Mining along the west coast of Cumbria goes back to at least the 1600s, and this summer the local community awaited a crucial government decision on whether a new deep coalmine operation would be given the go-ahead.

While proponents of the £165m deep coalmine near Whitehaven say it would create jobs and help power the UK’s steel industry, environmental campaigners say it would undermine the government’s commitment to meeting climate targets.

On the eve of the keenly awaited announcement, Boris Johnson faced a cabinet mutiny. An email was sent out at about 3.30pm that day, saying the decision had been postponed. A few hours later, Michael Gove, the levelling up secretary who was to make the decision, was sacked. One is now due later this month, but no one is holding their breath.

“We don’t have a functioning government,” said Kate Willshaw, policy officer of Friends of the Lake District, which is opposing the plan for the UK’s first deep coalmine in 30 years. “Nothing is done on time. It’s chaos.”

The upheaval and delay in the department is reflected across Whitehall as the country is forecast to slide into one of its worst economic crises. Civil servants have had to contend with mass ministerial resignations, a lame duck prime minister and a protracted leadership campaign.

An analysis by the Observer reveals that in more than half of the government’s key departments, ministerial announcements have been pulled at short notice, legislation has stalled and deadlines have been missed on the publication of policy documents.

One of those was a white paper with proposals to reform gambling laws. It was due this summer but has now been postponed. The charity Gambling with Lives, which supports and campaigns for families affected by gambling-related suicide, attacked the decision, warning that “tens of thousands more people will be harmed and some will die”.

A fixed-odds betting machine
Proposals to reform gambling laws have been shelved, which could lead to more suicides among gambling addicts. Photograph: Islandstock/Alamy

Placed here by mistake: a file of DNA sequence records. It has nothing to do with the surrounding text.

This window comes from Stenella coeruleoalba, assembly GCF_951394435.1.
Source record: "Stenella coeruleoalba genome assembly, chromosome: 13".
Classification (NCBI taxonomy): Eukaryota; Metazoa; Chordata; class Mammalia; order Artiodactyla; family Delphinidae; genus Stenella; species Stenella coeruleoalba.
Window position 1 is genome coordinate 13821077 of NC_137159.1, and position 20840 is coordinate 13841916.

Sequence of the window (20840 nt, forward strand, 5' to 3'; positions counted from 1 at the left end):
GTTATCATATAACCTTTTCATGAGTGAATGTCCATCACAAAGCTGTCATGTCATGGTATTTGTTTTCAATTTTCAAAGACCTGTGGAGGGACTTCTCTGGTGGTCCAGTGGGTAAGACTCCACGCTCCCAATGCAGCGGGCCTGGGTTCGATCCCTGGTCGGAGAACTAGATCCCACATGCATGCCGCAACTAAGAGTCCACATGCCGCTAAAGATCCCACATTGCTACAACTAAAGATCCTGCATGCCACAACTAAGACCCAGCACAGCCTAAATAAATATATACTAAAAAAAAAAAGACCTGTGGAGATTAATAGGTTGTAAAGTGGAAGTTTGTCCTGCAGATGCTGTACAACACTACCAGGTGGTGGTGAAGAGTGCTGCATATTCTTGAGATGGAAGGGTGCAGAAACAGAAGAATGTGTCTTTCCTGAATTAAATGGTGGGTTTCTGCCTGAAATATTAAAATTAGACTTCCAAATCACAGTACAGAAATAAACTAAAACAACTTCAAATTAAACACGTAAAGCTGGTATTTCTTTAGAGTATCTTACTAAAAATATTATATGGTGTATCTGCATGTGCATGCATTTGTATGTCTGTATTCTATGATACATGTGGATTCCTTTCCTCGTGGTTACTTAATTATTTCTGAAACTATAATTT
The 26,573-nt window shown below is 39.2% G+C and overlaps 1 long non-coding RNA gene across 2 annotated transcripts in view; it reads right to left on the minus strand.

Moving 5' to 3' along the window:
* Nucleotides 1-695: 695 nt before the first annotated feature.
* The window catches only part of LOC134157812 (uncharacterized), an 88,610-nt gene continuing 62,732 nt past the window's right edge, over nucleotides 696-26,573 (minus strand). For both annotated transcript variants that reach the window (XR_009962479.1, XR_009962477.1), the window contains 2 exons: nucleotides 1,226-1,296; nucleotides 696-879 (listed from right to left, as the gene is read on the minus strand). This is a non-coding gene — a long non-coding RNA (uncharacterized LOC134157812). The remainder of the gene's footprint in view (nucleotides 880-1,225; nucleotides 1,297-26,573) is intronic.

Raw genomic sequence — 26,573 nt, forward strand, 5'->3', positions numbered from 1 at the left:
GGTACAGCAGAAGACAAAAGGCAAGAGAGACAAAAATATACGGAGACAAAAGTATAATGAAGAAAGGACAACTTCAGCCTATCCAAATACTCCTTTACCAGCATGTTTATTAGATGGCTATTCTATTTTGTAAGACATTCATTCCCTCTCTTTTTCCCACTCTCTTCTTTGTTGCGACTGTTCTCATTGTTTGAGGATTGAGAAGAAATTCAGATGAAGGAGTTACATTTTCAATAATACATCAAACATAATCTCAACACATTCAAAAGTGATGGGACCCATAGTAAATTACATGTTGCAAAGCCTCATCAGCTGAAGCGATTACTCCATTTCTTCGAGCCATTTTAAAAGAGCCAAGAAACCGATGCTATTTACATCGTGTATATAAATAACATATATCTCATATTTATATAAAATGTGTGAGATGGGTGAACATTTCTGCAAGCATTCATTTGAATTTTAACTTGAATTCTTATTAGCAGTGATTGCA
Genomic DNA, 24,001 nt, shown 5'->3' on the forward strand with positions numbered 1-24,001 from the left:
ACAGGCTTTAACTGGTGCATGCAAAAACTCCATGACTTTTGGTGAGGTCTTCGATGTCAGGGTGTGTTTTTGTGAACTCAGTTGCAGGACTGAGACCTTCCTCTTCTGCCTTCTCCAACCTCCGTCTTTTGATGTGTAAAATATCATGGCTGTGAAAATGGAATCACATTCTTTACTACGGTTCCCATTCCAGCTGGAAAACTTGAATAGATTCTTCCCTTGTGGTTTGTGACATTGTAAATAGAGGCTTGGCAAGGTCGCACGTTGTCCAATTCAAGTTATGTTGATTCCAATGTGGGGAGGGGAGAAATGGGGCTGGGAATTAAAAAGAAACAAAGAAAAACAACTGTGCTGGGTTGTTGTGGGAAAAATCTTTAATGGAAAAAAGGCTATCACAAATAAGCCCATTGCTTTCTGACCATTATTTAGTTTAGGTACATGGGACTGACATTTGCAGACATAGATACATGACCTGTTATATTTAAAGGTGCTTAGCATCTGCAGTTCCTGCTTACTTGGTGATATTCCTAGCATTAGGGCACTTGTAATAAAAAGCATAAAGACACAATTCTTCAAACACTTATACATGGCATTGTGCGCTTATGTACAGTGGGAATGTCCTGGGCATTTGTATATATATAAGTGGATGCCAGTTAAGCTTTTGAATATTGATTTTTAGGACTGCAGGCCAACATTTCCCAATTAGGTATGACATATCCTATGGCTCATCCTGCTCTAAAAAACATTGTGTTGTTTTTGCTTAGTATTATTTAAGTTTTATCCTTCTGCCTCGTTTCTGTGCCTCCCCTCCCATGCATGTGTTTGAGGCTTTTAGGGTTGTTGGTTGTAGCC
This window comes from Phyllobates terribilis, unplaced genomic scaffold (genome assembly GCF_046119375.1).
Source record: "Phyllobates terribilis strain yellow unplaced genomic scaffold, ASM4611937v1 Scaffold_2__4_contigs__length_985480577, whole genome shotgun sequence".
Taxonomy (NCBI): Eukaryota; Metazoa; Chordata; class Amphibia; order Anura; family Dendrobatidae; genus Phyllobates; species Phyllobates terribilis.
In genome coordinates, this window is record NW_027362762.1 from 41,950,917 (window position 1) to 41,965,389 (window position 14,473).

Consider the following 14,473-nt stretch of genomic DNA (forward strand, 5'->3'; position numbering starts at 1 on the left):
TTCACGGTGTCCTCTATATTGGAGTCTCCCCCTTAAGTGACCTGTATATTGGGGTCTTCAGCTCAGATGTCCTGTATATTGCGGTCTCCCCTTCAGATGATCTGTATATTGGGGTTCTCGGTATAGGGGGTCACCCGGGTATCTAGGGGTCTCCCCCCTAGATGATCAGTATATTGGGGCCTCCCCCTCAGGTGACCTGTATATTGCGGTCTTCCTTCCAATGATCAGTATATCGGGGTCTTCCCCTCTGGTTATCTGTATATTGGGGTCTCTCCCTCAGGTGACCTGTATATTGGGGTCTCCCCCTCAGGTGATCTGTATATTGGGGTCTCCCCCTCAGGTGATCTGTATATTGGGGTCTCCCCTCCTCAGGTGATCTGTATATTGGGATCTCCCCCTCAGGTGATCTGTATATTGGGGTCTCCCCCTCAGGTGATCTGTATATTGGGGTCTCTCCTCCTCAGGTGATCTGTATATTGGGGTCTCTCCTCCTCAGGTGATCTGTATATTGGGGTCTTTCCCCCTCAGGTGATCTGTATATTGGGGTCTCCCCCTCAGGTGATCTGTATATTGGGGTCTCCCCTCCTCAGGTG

New legislation for an online safety bill to protect children has also been paused until a new government is in place. The bill’s aims are to prevent the spread of illegal content, including images of child abuse, terrorist material and hate crimes.

The NSPCC, the child protection charity, said last week that it was concerned the delay could result in the bill being watered down despite years of failed self-regulation by the giant tech firms. Sir Peter Wanless, the NSPCC chief executive, said: “There can be no more important mission for government than to keep children safe from abuse, and the next prime minister must deliver the online safety bill as a national priority.”

At the Department for Business, Energy and Industrial Strategy, the employment bill first promised in December 2019 appears to have been shelved. It was intended to introduce flexible working, better support working families with childcare and enhance workers’ rights after Brexit.

The department has also delayed an enterprise strategy aimed at boosting private investment and encouraging entrepreneurship. Kwasi Kwarteng, the business secretary, hoped to deliver the plan in early 2022, but the Financial Times reported earlier this year that work has been “paused” on the strategy.

There was criticism of the Department for Environment, Food and Rural Affairs earlier this year for failing to introduce several promised bills to protect wildlife and the environment. They include plans to ban the use of peat in horticulture to protect precious peatland habitats and meet net zero targets.

At the Department of Health and Social Care, rules banning multibuy deals on food and drinks high in fat, salt or sugar have been delayed for a year, in light of the “global economic situation”. At HM Treasury, a review of alcohol duty is now not expected until the autumn.

At the Home Office, a review by the former Charity Commission chairman William Shawcross of the Prevent scheme, which aims to stop people being drawn into terrorism, has still not been published – despite the terms of reference stating it would be submitted to parliament by 31 December 2021. It is believed the review was submitted to the Home Office at least three months ago

Thangam Debbonaire, the shadow Commons leader, said: “As if crashing the economy wasn’t enough, Boris Johnson’s zombie government is asleep at the wheel whilst the country grinds to a halt. The Conservatives non-governing government is delaying major projects, missing deadlines and yet again failing to deliver on the promises they made.”

A government spokesperson said it “should be judged on its actions delivering for the British people. The prime minister remains focused on driving forward his commitments to the public.”

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